The company is emphasizing the Cube 3's appeal as a 3D printer for the family home, its website stating the device is recommended for children over eight years of age. This is complimented by the companion smartphone app (iOS, Android and Windows compatible), which lets users browse through other people's designs or connect to the Cubify online platform that features dozens of pre-designed objects, such as bottle-openers, dinosaur fossils and NBA figurines, and then print them remotely via the printer's built-in Wi-Fi 802.11b/g.
3D Systems also announced its high-end 3D printing solution, the Cube Pro. Geared toward the more professional end of the market, the device is capable of printing objects a considerable 10.75 x 10.75 x 9.5 in (27.3 x 27.3 x 24.1 cm) in size and three colors simultaneously.
This additional article highlighting Stratasys’ newest models may also be of interest.
Since a 3-D printer is only as good as the 3-D data that it receives, the advances being made in optics and scanning are no less important than the printing technology detailed in the above articles. This article focusing on 3-D Systems’ scanner plug-in for the iPad caught my attention.
When I first began looking at 3-D printers a few years ago, they cost in the region of $25000. Since then the products on offer have improved significantly, become considerably more user friendly and the prices have collapsed so that printers are on the cusp of entering the consumer market. The revolution in 3-D scanners has led this advance with the X-Box gaming system giving widespread access to a swathe of new developers which has helped push the boundaries of innovation.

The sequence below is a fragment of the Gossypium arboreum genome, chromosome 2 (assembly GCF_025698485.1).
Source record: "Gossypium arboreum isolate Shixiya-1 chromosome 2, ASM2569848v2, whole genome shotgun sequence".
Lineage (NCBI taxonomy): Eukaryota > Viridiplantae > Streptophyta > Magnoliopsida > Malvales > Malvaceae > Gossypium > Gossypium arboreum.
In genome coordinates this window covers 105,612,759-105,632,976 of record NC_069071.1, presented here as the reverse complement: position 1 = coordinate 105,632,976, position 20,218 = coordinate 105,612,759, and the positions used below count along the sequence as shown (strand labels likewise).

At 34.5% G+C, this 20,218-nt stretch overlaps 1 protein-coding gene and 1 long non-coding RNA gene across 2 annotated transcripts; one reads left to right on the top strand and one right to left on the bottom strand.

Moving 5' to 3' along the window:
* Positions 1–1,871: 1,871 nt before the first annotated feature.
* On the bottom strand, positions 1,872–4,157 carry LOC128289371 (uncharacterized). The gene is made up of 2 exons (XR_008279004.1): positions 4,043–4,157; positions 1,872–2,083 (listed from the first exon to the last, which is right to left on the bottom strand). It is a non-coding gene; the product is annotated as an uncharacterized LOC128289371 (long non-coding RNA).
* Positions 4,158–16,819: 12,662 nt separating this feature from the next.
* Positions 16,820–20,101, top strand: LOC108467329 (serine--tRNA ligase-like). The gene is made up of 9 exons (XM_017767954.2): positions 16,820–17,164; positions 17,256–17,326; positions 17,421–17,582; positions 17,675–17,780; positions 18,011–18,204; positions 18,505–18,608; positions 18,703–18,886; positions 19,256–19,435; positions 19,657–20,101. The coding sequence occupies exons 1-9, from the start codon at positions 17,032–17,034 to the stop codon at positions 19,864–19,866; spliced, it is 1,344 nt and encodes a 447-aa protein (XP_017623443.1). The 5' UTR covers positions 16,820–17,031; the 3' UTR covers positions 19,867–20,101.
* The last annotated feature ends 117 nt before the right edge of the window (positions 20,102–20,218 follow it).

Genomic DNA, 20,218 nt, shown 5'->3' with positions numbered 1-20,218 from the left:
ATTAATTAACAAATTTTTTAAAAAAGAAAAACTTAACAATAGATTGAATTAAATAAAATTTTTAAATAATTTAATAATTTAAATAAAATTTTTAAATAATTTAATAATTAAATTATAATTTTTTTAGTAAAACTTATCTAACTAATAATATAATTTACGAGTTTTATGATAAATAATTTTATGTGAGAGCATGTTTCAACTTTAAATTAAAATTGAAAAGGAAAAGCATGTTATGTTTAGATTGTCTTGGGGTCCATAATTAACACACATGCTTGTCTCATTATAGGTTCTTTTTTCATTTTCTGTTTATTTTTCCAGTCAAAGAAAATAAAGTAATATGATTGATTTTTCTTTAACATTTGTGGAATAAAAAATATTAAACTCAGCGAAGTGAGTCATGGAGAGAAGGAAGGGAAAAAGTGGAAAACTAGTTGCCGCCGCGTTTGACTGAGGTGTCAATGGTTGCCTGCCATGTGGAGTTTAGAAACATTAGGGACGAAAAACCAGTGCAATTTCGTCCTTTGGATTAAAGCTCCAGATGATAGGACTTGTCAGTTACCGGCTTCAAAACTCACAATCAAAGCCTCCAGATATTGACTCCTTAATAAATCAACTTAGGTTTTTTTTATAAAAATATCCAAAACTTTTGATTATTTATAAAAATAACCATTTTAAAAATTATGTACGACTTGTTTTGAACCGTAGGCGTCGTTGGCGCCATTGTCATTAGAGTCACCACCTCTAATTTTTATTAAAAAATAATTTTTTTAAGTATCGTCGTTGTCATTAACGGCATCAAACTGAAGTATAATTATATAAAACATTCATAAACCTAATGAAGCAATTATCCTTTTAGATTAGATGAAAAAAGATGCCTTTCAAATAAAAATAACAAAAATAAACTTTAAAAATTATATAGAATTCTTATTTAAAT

While 3-D printing is an exciting sector on its own, the confluence of advances in materials science, nanotechnology, biotechnology and genetics is where the capacity of innovation fuelling innovation takes on a truly exponential growth curve. At present 3-D printing is concerned mostly with additive manufacturing of industrial products and customised consumer goods such as jewellery. However, it is conceivable that as the technology advances, we are entering a phase where customised genetic sequences will be printed which opens up potential in limb replacement, vaccines and weapons.
While it is easy to be apprehensive at the potential of new technology to displace jobs, the future appears to be one where the limits on imagination becoming reality are progressively being broken down, so that human creativity can be unleashed as never before. From an investor’s perspective, this represents massive future productivity growth potential, but our focus must remain rooted in the present, the consistency of trends and the influence of monetary policy. These factors are worth remembering as we access the overextended but still intact uptrends of 3-D printing shares.